2Reading Comprehension the ability to make meaning out of text.Students must:Be able to make personal connections with the textUnderstand meaning of vocabulary usedUnderstand text structureUnderstand purpose for reading
3Reading Comprehension Skills DecodingAbility to use letter-sound relationships to decipher wordsFluencyAutomaticity, appropriate reading rateVocabulary knowledgeBreadth, and depth, of vocabulary knowledge is important, i.e., not just the number of words students know, but the depth of their understandingBackground knowledgeA conceptual framework, or context, into which students can fit new ideasKnowledge of comprehension strategies
4Teaching Comprehension to ELLs Solution:Explicit teaching of vocabularyPreview unfamiliar concepts/ideas before reading. Create connections to familiar conceptsTeach comprehension strategies through modelingIssue:Limited vocabularyDifferent background knowledgeLack of effective strategies for comprehension
5Modeling Reading This part didn’t make sense. Model effective reading strategies, such asre-reading.This part didn’t make sense.I think I’ll re-read to see if I get it the second time.
6Teaching Vocabulary Focus lesson on key words Teach vocabulary intentionallyExplicit definitionsUse cognates when possibleUse “student-friendly” definitionsWriting activitiesClassroom discussionsUse context to teach words with multiple meanings
7Vocabulary Strategy: Index Cards Include:CognatesSynonyms/AntonymsPictureOther concepts that help them relate to the wordHelp students “own” wordsInteracting with the vocabulary helps students understand that words aren’t just something they need to studyBy creating their own meaningful definitions, students are empowered to analyze new English vocabulary, and draw on their own knowledge as a resource
8Preparing for Reading Establish goals for reading Anticipation guidesFocus questionsMaking predictions“Gist” statementsThese are “golden nugget” statements: concise ideas about what might happen based on provided information from the text (such as key vocabulary).Focus on vocabulary conceptsPreview key words & other vocabularyExplore/activate background knowledgeProvide bridges between new concepts and what children already know
9Video Becoming Bilingual: Two Languages at Once Webster Elementary, Long Beach, CA
10Role of Native Language “The effects of primary language instructionare modest, but they are real and reliable.”— Claude GoldenbergStrong literacy skills in native language transfer to second languageThe level of reading skills in native language is an important predictor of successful second language reading acquisition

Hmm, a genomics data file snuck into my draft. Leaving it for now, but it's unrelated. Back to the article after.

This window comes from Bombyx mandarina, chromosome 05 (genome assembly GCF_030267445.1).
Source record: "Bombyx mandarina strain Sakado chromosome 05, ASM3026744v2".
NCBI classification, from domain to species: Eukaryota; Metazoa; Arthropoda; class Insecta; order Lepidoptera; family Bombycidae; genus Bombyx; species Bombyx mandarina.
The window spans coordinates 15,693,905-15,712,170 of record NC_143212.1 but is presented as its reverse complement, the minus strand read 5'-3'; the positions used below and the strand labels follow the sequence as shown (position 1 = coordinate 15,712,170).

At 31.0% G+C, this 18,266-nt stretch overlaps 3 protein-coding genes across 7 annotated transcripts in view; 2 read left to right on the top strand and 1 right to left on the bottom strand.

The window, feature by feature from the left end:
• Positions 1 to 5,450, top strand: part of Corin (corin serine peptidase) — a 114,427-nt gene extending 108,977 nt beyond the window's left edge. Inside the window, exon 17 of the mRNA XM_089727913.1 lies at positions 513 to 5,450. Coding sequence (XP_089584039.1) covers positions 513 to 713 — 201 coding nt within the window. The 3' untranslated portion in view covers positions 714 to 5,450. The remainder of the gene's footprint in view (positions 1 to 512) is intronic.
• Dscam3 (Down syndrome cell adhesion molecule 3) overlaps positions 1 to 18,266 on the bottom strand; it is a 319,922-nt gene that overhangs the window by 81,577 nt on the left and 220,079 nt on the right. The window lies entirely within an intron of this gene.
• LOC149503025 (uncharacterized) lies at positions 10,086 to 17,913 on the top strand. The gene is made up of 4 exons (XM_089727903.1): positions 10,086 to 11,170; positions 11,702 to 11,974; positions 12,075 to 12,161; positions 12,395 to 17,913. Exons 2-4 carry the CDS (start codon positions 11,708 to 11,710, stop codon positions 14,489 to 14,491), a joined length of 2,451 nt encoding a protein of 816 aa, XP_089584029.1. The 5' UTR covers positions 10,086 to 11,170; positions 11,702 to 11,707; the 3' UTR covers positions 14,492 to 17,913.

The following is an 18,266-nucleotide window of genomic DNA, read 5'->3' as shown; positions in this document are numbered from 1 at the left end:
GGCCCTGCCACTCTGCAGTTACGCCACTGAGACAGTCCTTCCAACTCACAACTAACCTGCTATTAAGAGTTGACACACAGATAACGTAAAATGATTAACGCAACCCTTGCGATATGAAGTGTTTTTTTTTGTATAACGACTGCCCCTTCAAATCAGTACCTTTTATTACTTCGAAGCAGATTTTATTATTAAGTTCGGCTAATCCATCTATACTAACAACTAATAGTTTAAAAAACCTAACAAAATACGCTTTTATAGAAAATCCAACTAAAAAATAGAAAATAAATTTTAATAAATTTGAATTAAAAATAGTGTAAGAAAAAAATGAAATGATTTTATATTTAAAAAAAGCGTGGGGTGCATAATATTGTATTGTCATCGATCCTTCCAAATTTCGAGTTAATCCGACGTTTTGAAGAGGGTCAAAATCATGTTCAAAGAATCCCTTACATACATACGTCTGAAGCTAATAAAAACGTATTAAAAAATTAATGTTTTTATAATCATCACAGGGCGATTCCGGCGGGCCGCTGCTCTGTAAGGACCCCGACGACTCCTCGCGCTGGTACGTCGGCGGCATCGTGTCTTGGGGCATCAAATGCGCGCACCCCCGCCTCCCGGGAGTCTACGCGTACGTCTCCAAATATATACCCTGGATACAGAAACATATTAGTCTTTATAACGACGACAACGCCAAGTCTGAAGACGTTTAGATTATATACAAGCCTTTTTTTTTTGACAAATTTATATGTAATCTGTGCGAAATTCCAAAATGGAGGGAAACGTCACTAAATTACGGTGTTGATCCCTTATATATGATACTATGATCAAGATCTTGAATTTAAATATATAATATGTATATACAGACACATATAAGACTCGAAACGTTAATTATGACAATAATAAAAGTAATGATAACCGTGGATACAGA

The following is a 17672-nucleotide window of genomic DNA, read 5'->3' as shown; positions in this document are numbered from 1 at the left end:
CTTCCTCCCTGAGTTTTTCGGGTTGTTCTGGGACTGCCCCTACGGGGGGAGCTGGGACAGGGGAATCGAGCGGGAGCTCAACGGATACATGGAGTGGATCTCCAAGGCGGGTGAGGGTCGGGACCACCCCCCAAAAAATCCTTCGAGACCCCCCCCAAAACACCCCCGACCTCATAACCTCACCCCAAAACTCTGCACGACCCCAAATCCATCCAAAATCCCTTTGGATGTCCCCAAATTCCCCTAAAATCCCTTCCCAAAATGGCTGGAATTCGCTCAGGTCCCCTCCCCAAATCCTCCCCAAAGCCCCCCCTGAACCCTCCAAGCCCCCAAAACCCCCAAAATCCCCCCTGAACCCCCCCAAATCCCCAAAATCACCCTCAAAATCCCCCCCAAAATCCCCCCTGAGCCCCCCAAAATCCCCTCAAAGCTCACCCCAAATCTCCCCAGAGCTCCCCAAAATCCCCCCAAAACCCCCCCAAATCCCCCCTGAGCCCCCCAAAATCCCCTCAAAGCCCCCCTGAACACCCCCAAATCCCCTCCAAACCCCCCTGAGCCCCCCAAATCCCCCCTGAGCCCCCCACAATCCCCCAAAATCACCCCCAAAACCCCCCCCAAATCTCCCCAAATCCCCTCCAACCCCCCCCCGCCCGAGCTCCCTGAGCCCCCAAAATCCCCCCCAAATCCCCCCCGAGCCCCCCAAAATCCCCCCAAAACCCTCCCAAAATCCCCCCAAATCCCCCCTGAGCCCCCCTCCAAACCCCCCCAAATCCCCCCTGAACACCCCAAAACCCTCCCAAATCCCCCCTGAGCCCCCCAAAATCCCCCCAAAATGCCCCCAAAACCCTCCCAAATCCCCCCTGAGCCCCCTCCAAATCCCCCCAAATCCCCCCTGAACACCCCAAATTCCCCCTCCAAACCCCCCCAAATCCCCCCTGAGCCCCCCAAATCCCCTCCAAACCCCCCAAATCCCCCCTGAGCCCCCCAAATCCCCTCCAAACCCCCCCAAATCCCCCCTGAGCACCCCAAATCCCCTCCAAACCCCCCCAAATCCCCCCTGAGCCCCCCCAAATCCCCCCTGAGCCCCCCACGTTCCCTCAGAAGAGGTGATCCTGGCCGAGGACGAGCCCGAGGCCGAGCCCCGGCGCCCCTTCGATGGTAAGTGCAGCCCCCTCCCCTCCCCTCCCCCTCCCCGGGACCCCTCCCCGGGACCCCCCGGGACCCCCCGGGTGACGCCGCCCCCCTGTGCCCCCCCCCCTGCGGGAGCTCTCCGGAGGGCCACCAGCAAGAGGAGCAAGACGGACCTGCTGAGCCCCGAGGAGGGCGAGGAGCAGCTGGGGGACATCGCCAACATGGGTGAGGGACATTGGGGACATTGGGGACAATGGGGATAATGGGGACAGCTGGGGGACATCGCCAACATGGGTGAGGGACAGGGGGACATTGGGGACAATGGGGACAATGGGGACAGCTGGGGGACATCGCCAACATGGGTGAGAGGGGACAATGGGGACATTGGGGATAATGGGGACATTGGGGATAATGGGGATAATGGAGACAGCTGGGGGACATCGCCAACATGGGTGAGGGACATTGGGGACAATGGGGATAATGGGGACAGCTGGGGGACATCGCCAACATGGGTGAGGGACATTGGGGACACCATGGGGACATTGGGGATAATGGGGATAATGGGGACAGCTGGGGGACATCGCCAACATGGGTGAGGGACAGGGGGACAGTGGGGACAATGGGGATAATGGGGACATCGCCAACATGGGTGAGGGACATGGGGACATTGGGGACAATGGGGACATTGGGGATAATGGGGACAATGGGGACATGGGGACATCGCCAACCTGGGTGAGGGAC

12Comprehension Strategies for ELLs Strategies to use while readingQuestioningAsk and answer questions about readingsSummarizingUsing graphic organizersMonitoring comprehension as students readUsing text characteristics to aid comprehensionheadings, bold type, etc.Note taking
13Cognates A word that is closely related to another word in another language.RememberIf students are using cognates it is important to make the process obvious: highlight the strategy.Help students realize that using cognates is a tool for comprehension.
14Using Cognate Word Walls Word walls are created by the teacher,and the class, as a way to displayvocabulary that they are using.A classroom might have large posters with different letters of the alphabet at the top. The posters have cognates written on them in alphabetical order. Students can add cognates as they discover them and refer to the lists when they are reading to see if they can get the meaning that way.
15Making Predictions Younger children Older children Based on pictures GraphsIllustrations
16Language Functions Narrative text Re-telling Vocabulary for descriptionAdjectivesComparative languageRe-tellingVocabulary for order & sequencingFirst, next, afterwards
17Helping ELLs Achieve Academic Proficiency Finding important information in textLabelingWorking with information in alternative waysHelp make concepts concreteUsing play dough to create a cell in biology class enables students to use academic vocabulary during the process.
18Social vs. Academic Proficiency Social proficiencyLanguage used in day-to-day interactionsVariety of cues facilitate comprehensionEnvironment, gestures, facial expressions, etc.Academic proficiencyLanguage used in textbooksMore abstractHigher order skills
19Strategies for Effective Reading Relate vocabulary to cognatesUse cues from illustrationsRe-readExcellent strategy for building fluency and reading rate.Read aloudPractice comprehension skills through listening to oral reading.Keep reading logs
20Language Strategies for Mastering Academic English Using descriptionCharacteristicsLocationsDimensionsAsking and answering questionsWhatWhenWhereWhoWhySignal wordsSequenceAfter, before, finally, now, then, while, etc.Restatement or synonymAlso, for example, just as, too, etc.Contrast and compareLike, similar to, etc.But, unlike, yet, etc.